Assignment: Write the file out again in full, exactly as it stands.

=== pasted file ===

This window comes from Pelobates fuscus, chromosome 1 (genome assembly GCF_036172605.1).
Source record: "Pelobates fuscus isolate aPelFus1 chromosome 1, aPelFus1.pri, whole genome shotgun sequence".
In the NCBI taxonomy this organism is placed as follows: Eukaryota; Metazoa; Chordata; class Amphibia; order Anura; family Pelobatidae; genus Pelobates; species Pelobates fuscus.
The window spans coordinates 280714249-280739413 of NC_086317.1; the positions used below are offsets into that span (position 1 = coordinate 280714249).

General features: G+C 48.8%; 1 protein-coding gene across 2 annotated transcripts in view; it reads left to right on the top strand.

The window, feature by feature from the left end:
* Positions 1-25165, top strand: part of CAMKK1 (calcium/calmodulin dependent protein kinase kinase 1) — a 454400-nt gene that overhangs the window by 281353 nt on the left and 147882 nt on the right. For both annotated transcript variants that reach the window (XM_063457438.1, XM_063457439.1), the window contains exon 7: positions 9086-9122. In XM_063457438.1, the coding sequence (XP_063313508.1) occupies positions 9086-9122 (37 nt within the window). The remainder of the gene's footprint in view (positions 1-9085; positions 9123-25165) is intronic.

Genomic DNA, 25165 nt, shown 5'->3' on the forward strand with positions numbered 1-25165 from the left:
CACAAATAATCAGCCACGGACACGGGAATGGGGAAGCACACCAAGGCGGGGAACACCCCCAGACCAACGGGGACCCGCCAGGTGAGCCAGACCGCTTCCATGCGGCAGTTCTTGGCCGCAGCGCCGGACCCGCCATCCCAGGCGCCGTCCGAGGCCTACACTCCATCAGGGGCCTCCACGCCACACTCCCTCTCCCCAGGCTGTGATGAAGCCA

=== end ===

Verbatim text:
This window comes from Pelobates fuscus, chromosome 1 (genome assembly GCF_036172605.1).
Source record: "Pelobates fuscus isolate aPelFus1 chromosome 1, aPelFus1.pri, whole genome shotgun sequence".
In the NCBI taxonomy this organism is placed as follows: Eukaryota; Metazoa; Chordata; class Amphibia; order Anura; family Pelobatidae; genus Pelobates; species Pelobates fuscus.
The window spans coordinates 280714249-280739413 of NC_086317.1; the positions used below are offsets into that span (position 1 = coordinate 280714249).

General features: G+C 48.8%; 1 protein-coding gene across 2 annotated transcripts in view; it reads left to right on the top strand.

The window, feature by feature from the left end:
* Positions 1-25165, top strand: part of CAMKK1 (calcium/calmodulin dependent protein kinase kinase 1) — a 454400-nt gene that overhangs the window by 281353 nt on the left and 147882 nt on the right. For both annotated transcript variants that reach the window (XM_063457438.1, XM_063457439.1), the window contains exon 7: positions 9086-9122. In XM_063457438.1, the coding sequence (XP_063313508.1) occupies positions 9086-9122 (37 nt within the window). The remainder of the gene's footprint in view (positions 1-9085; positions 9123-25165) is intronic.

Genomic DNA, 25165 nt, shown 5'->3' on the forward strand with positions numbered 1-25165 from the left:
CACAAATAATCAGCCACGGACACGGGAATGGGGAAGCACACCAAGGCGGGGAACACCCCCAGACCAACGGGGACCCGCCAGGTGAGCCAGACCGCTTCCATGCGGCAGTTCTTGGCCGCAGCGCCGGACCCGCCATCCCAGGCGCCGTCCGAGGCCTACACTCCATCAGGGGCCTCCACGCCACACTCCCTCTCCCCAGGCTGTGATGAAGCCA